Rabbits do fairly well in cool temperatures, but when it comes to very hot weather, you have to take extra precautions.
Rabbits are very susceptible to heat stroke and it is of grave importance to keep your rabbits cool. This can be a challenge in very hot weather, but there are a few things you can do to keep your rabbits safe. Any time the temperatures get very hot, especially if you reach the upper 80’s or 90’s, you want to take measures to keep your rabbits cool. Depending upon the climate, you may need to do these at lower temperatures. If your rabbit is sprawled out and panting heavily, that is a clear sign that they are hot. If you see your rabbit doing this, don’t wait for the thermometer to reach a certain temperature. Take precautionary measures. Remember: rabbits would much rather be too cool than too hot.
First of all, I am not a soda drinker, so I don’t routinely have soda bottles in the house. I went to my local dollar store and got several 2 liter bottles of their cheap soda. I came home, disposed of the soda, cleaned out the bottles and filled them with water. Then those water bottles were put in the freezer. You could also use milk jugs, but I find that the plastic soda bottles last a little longer and stack in the freezer easier. Because I have rabbit tractors, there are two areas for each of the rabbit homes. The “house” structure and the yard. I put a frozen water bottle in each, giving the rabbits the option of where they want to be. The rabbits will lay up against the ice bottles, keeping them cool.
I have enough bottles for one in the rabbit house and one in the “yard” and another full set in the freezer. Each afternoon I will take two frozen bottles out to each rabbit tractor. If you have a traditional rabbit hutch, you will only need one at a time. I will leave that ice bottle there until the next morning. In the morning, I’ll take the thawed bottles out, clean them off and set them aside. In the afternoon (or whatever time the temperatures rise) when I take the ice bottles out to the rabbits, those cleaned bottles will get put in the freezer. This way I always have a rotation of bottles freezing while the others are out with the rabbits. One set comes out, and the other immediately goes in.
Depending upon how your rabbits are housed, they may have continual shade from a structure. As you have seen, my rabbits live in rabbit tractors with an attached yard. In the summer, I attach heavy fabric over the yard creating a sort of tent for them. I simply attach it with clothes pins. Another option is cutting open empty feed bags and zip-tying them to the structure. Both work well. With the fabric, I feel there is better air flow so that when a breeze comes along, the rabbits can enjoy it better.
Ceramic tiles are naturally cool, they are also very inexpensive. I headed to my local hardware store and purchased several 12 inch tiles from their clearance section. At 72 cents, it doesn’t really matter what the tiles look like. I don’t think the rabbits would care. These tiles can be layed inside the rabbit’s house or cage, but you could also stick them in the freezer if you like. Laying the tiles on the ground inside my tractor, pulls the cold from the ground. Without the tiles, the rabbits will dig holes to lay in to stay cool. This way I have found, they will simply lay right on top of them. It makes the rabbit happy, and keeps them from digging holes in the ground that I have to repair.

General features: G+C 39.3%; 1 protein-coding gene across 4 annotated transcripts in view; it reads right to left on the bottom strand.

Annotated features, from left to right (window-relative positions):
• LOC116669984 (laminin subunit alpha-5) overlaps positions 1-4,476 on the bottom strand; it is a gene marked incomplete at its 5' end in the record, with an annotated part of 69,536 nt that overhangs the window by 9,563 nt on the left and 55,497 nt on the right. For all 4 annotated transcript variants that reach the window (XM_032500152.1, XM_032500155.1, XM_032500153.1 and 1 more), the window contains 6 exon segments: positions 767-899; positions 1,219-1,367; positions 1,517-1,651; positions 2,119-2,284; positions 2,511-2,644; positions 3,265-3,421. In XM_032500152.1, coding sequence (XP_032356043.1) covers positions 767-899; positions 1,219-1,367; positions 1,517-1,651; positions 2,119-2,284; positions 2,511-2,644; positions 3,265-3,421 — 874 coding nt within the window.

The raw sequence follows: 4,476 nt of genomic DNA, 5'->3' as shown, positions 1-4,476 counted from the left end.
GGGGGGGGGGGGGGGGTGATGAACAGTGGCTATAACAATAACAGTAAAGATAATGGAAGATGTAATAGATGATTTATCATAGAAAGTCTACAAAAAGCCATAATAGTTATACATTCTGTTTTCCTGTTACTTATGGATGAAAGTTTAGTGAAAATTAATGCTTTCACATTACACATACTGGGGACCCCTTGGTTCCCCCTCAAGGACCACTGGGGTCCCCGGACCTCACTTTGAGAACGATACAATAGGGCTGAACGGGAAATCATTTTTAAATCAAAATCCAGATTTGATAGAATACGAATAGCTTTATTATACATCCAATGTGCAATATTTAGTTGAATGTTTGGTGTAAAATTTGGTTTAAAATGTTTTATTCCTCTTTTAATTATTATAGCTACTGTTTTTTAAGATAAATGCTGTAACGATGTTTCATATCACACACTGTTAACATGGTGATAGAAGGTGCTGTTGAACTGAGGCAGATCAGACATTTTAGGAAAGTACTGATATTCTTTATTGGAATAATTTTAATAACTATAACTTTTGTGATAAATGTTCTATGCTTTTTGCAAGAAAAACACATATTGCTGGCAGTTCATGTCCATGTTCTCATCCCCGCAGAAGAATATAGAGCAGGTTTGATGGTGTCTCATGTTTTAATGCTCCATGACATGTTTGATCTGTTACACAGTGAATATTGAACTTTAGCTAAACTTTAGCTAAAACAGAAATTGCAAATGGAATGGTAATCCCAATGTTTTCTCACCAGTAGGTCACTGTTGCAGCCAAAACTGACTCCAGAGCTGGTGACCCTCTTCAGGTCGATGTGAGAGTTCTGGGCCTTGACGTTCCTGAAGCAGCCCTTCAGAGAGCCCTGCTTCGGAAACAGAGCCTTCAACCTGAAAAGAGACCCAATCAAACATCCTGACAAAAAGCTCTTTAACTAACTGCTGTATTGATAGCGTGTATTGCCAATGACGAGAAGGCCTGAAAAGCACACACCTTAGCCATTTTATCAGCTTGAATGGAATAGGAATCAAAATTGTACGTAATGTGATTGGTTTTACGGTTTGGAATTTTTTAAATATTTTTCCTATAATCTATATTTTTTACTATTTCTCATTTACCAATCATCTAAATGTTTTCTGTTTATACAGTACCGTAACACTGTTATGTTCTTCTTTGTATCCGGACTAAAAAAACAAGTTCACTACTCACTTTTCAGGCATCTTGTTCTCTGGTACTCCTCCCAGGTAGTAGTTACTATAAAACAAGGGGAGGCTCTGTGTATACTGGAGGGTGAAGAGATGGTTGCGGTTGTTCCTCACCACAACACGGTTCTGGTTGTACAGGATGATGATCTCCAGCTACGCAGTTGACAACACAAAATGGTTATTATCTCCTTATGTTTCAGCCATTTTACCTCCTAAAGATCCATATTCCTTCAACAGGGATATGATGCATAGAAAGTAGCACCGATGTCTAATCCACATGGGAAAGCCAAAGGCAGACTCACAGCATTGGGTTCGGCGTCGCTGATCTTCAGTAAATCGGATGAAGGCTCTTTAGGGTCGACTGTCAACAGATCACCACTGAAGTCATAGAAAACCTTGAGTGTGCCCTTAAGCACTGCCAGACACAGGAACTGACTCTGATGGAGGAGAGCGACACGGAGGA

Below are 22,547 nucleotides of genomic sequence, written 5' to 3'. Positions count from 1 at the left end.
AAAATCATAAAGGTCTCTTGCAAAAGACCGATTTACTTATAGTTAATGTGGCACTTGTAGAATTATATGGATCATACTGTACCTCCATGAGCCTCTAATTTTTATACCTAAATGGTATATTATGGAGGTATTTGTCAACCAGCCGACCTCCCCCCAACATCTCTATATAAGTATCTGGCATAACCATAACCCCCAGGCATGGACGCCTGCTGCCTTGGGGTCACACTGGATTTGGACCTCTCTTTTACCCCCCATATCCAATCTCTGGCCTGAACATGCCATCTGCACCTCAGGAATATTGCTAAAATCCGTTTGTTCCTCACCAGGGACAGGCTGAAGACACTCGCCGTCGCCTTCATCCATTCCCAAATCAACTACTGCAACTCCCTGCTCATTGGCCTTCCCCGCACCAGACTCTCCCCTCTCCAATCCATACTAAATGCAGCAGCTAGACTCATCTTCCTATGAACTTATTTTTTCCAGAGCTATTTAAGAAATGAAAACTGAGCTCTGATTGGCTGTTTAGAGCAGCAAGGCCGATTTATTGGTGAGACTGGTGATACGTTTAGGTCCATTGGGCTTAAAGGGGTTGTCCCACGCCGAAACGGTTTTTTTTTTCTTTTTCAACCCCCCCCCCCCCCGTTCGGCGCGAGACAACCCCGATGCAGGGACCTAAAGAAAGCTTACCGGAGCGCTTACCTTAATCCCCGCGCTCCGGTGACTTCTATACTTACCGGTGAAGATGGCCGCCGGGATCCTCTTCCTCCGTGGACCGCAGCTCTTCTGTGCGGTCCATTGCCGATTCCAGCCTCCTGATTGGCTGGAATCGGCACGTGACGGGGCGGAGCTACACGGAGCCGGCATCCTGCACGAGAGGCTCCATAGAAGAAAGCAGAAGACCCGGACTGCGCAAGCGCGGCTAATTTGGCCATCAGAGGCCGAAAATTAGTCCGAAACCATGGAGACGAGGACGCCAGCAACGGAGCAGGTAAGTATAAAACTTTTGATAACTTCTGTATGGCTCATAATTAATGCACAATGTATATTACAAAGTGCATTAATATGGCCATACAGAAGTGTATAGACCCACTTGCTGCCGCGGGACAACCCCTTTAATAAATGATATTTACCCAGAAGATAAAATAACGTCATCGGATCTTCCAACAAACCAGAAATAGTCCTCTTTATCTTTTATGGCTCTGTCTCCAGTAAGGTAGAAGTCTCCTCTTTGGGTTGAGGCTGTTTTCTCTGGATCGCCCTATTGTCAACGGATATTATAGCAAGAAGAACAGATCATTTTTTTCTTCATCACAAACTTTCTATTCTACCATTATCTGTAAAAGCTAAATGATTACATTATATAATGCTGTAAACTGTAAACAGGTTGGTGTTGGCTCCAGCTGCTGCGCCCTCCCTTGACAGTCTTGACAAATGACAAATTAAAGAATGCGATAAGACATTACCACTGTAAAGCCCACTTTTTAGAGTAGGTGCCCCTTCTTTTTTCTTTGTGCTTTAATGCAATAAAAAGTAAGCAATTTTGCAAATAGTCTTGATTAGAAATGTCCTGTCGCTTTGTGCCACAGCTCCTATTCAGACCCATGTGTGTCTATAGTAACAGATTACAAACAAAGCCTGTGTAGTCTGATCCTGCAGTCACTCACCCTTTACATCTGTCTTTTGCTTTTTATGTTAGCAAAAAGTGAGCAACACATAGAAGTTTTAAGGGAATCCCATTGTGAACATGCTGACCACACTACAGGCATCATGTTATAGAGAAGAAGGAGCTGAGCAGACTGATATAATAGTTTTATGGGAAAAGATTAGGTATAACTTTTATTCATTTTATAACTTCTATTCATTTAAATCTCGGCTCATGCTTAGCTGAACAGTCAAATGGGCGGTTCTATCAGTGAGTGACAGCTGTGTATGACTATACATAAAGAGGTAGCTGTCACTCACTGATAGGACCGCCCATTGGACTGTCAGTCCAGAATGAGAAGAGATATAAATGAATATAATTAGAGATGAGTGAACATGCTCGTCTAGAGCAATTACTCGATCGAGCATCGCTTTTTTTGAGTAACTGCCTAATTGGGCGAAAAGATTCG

Not just water, but cold water. Just like humans, rabbits need to drink lots of fluids when the weather is hot, but rabbits are picky little things. If their water gets hot, they may refuse to drink it. Every afternoon when the temperature rises, I put a ceramic dish in their tractor. I fill the dish with ice and a little water to get it started. As the ice melts, they will have a steady supply of cold water. On really hot days, I’ll fill their dishes with ice a couple times just to be extra careful that they don’t get dehydrated.
In the winter, a rabbit needs lots of bedding (straw) for insulation to stay warm. But in the summer time, too much of that insulation will keep them too warm. Now I do have baby rabbits that like to burrow down in the straw, but this time of year I only put a little bit inside there. There’s just enough for them to think they are hiding, but not enough to block air flow. The house structures I have are slightly elevated off the ground with hardware cloth floors. Keeping the straw to a minimum or eliminating it altogether allows air to flow underneath the floor and keep it more cool in there.
Another option, if you have your rabbits in a static structure, is to set up fans to blow through their area to stay cool. Because I have the mobile houses for our rabbits, that isn’t an option. So I use all of the above methods.
Those are a few ideas that you can use to keep your rabbits safe from dangerous summer temperatures.
Have another idea that wasn’t mentioned here? Share in the comments below!